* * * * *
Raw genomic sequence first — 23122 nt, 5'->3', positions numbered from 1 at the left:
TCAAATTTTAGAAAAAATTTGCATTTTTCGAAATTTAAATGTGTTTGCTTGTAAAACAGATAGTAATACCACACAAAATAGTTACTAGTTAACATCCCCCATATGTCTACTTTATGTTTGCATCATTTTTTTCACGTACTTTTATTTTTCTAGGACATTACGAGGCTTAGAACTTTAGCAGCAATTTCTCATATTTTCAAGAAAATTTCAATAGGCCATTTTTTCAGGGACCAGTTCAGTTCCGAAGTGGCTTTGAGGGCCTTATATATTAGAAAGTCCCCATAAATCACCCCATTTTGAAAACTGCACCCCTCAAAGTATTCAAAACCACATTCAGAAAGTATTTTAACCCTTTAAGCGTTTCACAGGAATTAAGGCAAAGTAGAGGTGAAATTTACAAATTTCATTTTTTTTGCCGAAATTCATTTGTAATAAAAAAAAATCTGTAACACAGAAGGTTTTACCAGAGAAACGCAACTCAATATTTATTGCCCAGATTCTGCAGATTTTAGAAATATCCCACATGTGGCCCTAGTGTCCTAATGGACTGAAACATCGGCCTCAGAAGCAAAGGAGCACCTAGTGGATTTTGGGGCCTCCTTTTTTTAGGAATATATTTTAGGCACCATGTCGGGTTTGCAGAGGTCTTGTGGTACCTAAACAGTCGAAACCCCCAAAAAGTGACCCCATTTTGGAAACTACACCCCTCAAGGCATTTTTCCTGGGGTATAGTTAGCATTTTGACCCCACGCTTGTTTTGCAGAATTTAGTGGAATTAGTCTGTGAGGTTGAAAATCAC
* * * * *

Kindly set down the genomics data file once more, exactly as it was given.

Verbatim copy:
Raw genomic sequence first — 23122 nt, 5'->3', positions numbered from 1 at the left:
TCAAATTTTAGAAAAAATTTGCATTTTTCGAAATTTAAATGTGTTTGCTTGTAAAACAGATAGTAATACCACACAAAATAGTTACTAGTTAACATCCCCCATATGTCTACTTTATGTTTGCATCATTTTTTTCACGTACTTTTATTTTTCTAGGACATTACGAGGCTTAGAACTTTAGCAGCAATTTCTCATATTTTCAAGAAAATTTCAATAGGCCATTTTTTCAGGGACCAGTTCAGTTCCGAAGTGGCTTTGAGGGCCTTATATATTAGAAAGTCCCCATAAATCACCCCATTTTGAAAACTGCACCCCTCAAAGTATTCAAAACCACATTCAGAAAGTATTTTAACCCTTTAAGCGTTTCACAGGAATTAAGGCAAAGTAGAGGTGAAATTTACAAATTTCATTTTTTTTGCCGAAATTCATTTGTAATAAAAAAAAATCTGTAACACAGAAGGTTTTACCAGAGAAACGCAACTCAATATTTATTGCCCAGATTCTGCAGATTTTAGAAATATCCCACATGTGGCCCTAGTGTCCTAATGGACTGAAACATCGGCCTCAGAAGCAAAGGAGCACCTAGTGGATTTTGGGGCCTCCTTTTTTTAGGAATATATTTTAGGCACCATGTCGGGTTTGCAGAGGTCTTGTGGTACCTAAACAGTCGAAACCCCCAAAAAGTGACCCCATTTTGGAAACTACACCCCTCAAGGCATTTTTCCTGGGGTATAGTTAGCATTTTGACCCCACGCTTGTTTTGCAGAATTTAGTGGAATTAGTCTGTGAGGTTGAAAATCAC